Yet, the people who are important to you are undoubtedly exactly that for a reason. Change for them is going to be hard, you were also a key person in their lives not just the other way round. Letting you go is going to result in them coming to their own realisations about who they are on their own. What do they love to do other than go swimming in the river with you? It’s not only you in a new place experiencing new things but there are new experiences where you are right now too. Everyone has to learn to live in the moment whether you’re doing so with others or alone or in America or elsewhere.


I strongly believe that your friends trying to persuade you to stay out of fear of change in their own lives is not taking your best interests or wants to heart. You don’t carry fears to that degree of severity out of love for a peer. Rather, this is out of love for their own personal comfort. Losing them or losing your close relationship with them will hurt and that’s so irrevocably terrifying. Love is being willing to sacrifice that comfort because you know that person will become better for it. Overall, loving someone to their fullest is letting them go, and that is a bittersweet concept everyone will have to decipher at some stage and is often an uncomfortable process which must be done alone. This realisation forces us to appreciate the people who support us despite their own emotions or worries.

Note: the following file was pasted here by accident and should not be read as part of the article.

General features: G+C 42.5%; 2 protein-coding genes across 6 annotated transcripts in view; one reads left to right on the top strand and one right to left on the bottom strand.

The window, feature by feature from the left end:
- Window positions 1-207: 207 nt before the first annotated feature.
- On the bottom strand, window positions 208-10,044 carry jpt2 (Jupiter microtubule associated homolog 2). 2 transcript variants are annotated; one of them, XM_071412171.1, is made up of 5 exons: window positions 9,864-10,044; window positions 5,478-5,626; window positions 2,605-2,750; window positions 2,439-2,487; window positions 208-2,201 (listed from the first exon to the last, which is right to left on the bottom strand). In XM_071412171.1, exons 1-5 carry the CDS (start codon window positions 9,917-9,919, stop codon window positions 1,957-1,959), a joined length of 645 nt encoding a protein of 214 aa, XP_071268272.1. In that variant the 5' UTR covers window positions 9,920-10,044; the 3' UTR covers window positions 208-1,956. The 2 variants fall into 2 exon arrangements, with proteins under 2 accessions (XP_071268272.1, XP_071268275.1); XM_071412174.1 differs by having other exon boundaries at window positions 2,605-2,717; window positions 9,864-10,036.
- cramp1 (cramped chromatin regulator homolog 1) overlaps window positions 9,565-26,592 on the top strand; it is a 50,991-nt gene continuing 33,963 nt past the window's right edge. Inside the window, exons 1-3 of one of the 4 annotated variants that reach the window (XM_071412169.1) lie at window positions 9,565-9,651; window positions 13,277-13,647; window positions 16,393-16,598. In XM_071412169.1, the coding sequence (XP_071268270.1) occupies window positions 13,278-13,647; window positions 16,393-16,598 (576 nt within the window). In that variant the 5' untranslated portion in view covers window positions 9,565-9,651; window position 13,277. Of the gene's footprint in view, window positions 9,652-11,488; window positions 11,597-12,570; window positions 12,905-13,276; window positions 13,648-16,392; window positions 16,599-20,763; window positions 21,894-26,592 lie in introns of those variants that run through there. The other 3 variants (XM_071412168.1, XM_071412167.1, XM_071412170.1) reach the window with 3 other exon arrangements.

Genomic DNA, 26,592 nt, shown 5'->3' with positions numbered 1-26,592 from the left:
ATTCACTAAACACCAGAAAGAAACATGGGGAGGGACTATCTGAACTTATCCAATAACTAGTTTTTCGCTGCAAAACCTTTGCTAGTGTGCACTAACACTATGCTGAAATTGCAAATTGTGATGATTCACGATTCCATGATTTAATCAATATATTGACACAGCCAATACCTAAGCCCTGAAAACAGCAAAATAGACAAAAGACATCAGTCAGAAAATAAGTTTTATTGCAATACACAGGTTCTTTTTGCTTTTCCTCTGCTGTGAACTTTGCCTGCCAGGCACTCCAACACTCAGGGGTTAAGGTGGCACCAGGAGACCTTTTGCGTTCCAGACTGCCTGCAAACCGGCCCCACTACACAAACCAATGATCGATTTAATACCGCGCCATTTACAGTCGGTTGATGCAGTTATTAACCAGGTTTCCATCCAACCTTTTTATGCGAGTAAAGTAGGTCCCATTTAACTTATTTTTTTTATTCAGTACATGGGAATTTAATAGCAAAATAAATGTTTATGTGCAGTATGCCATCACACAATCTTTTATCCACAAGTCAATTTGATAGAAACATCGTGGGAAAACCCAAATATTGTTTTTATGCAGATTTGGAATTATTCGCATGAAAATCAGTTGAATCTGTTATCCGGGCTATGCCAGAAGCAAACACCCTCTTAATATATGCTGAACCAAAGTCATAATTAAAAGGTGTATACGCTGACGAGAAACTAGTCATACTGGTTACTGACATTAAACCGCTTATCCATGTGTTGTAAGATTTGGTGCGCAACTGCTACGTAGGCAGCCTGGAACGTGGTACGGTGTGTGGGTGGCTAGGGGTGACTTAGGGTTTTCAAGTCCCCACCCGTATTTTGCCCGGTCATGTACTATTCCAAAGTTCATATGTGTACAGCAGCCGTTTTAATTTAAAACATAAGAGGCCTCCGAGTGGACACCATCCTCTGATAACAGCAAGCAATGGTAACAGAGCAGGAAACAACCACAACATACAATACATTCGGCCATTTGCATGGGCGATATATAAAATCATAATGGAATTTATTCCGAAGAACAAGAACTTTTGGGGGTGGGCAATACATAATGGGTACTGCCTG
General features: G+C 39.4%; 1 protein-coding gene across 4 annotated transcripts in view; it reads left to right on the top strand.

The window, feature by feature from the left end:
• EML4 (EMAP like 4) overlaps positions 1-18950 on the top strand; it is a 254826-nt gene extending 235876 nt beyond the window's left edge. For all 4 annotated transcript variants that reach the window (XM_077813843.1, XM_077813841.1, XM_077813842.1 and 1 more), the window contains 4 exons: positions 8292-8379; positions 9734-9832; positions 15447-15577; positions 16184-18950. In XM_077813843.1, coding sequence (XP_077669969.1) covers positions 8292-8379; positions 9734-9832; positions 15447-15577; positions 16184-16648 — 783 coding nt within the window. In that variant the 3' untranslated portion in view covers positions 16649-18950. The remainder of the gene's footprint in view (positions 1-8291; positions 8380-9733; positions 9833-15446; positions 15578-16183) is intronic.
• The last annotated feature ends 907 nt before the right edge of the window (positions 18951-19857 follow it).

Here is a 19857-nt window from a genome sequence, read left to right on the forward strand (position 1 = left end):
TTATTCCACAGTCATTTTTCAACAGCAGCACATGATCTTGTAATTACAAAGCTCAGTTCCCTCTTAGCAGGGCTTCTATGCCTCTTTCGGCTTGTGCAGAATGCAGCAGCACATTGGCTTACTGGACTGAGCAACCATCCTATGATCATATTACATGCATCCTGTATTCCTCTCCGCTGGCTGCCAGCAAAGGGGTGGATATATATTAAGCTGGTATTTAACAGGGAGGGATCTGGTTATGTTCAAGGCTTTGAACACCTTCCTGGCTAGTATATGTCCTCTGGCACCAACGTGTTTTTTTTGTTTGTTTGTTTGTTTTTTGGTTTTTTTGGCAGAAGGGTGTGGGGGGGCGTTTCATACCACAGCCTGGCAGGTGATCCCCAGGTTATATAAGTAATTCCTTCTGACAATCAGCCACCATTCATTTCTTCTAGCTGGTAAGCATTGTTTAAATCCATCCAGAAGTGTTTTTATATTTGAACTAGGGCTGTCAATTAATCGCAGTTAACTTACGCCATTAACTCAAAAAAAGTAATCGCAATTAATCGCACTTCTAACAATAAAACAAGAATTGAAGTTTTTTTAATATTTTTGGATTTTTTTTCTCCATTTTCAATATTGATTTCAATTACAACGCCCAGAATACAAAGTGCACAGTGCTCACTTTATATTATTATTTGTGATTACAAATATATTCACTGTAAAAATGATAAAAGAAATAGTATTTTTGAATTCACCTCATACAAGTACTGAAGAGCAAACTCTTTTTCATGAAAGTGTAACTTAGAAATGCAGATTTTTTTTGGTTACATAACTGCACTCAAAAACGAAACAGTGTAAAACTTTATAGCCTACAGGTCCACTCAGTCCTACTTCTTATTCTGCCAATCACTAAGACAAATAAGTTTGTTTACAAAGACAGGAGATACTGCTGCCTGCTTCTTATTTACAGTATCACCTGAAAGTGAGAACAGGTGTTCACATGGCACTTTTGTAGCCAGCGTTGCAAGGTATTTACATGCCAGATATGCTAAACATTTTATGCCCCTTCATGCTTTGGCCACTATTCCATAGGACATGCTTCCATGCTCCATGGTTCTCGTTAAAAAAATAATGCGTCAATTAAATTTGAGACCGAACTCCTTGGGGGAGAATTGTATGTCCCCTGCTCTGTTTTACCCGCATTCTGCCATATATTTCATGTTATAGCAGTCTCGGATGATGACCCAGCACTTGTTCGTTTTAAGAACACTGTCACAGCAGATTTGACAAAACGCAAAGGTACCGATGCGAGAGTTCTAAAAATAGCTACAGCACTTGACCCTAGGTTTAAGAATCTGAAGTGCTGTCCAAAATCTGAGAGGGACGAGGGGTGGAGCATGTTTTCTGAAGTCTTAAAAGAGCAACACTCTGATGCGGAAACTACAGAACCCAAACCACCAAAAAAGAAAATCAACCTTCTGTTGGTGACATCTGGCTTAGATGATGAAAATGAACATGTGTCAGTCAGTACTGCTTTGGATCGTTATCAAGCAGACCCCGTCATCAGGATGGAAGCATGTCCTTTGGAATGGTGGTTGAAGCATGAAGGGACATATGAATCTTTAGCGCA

If you are able to have open conversations with your friends and family before moving away, it makes for an easier experience throughout. Having different views can also lead to amazing opportunities to really connect and develop your understanding of those you love around you - while you may choose a different path, you can still appreciate why they have chosen theirs. Moving away or starting something new isn’t for everyone. You don’t have to be the same to love someone. Overall, I’m glad I moved and I’m a big advocate for change being good, but there is always going to be the inevitable voice saying: “what if you’d stayed?” It’s hard not to think about, but I have to trust that everything truly does happen for a reason. We’ll all experience these bittersweet feelings which accompany change and they aren’t wrong nor right, they’re just there to help us become a better human.

martha hammond, 15, has always loved reading and writing, especially about topics such as history, politics, and film. she also enjoys spending time with her dog and horses as well as going out with friends. she is an op-ed writer on love letters magazine.